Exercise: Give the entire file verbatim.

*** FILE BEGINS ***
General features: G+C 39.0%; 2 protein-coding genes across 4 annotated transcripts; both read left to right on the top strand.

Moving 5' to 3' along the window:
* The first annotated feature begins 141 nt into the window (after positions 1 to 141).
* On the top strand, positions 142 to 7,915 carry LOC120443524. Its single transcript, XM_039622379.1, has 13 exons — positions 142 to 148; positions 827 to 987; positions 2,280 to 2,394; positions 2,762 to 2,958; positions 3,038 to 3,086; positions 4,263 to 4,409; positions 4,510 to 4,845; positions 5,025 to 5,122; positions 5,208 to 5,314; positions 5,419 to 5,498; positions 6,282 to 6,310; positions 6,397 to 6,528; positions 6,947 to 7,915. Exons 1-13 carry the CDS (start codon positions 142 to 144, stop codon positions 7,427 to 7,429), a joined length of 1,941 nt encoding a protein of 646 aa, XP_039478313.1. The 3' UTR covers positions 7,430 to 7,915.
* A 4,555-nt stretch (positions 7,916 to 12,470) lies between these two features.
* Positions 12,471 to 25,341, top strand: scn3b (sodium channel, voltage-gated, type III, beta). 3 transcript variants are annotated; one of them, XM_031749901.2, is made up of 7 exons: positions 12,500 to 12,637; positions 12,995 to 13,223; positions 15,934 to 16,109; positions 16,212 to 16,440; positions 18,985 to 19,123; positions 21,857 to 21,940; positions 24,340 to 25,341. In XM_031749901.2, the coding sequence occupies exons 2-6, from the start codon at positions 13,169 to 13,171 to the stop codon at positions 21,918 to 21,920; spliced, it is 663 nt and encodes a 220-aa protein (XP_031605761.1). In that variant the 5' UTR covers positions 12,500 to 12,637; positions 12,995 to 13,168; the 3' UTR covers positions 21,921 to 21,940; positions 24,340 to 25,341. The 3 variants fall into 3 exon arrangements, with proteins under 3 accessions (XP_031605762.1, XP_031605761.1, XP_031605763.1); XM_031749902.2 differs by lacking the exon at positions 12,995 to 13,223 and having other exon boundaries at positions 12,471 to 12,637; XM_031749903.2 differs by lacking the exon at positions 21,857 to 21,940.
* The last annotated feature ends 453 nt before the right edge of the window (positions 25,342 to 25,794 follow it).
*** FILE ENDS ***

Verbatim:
General features: G+C 39.0%; 2 protein-coding genes across 4 annotated transcripts; both read left to right on the top strand.

Moving 5' to 3' along the window:
* The first annotated feature begins 141 nt into the window (after positions 1 to 141).
* On the top strand, positions 142 to 7,915 carry LOC120443524. Its single transcript, XM_039622379.1, has 13 exons — positions 142 to 148; positions 827 to 987; positions 2,280 to 2,394; positions 2,762 to 2,958; positions 3,038 to 3,086; positions 4,263 to 4,409; positions 4,510 to 4,845; positions 5,025 to 5,122; positions 5,208 to 5,314; positions 5,419 to 5,498; positions 6,282 to 6,310; positions 6,397 to 6,528; positions 6,947 to 7,915. Exons 1-13 carry the CDS (start codon positions 142 to 144, stop codon positions 7,427 to 7,429), a joined length of 1,941 nt encoding a protein of 646 aa, XP_039478313.1. The 3' UTR covers positions 7,430 to 7,915.
* A 4,555-nt stretch (positions 7,916 to 12,470) lies between these two features.
* Positions 12,471 to 25,341, top strand: scn3b (sodium channel, voltage-gated, type III, beta). 3 transcript variants are annotated; one of them, XM_031749901.2, is made up of 7 exons: positions 12,500 to 12,637; positions 12,995 to 13,223; positions 15,934 to 16,109; positions 16,212 to 16,440; positions 18,985 to 19,123; positions 21,857 to 21,940; positions 24,340 to 25,341. In XM_031749901.2, the coding sequence occupies exons 2-6, from the start codon at positions 13,169 to 13,171 to the stop codon at positions 21,918 to 21,920; spliced, it is 663 nt and encodes a 220-aa protein (XP_031605761.1). In that variant the 5' UTR covers positions 12,500 to 12,637; positions 12,995 to 13,168; the 3' UTR covers positions 21,921 to 21,940; positions 24,340 to 25,341. The 3 variants fall into 3 exon arrangements, with proteins under 3 accessions (XP_031605762.1, XP_031605761.1, XP_031605763.1); XM_031749902.2 differs by lacking the exon at positions 12,995 to 13,223 and having other exon boundaries at positions 12,471 to 12,637; XM_031749903.2 differs by lacking the exon at positions 21,857 to 21,940.
* The last annotated feature ends 453 nt before the right edge of the window (positions 25,342 to 25,794 follow it).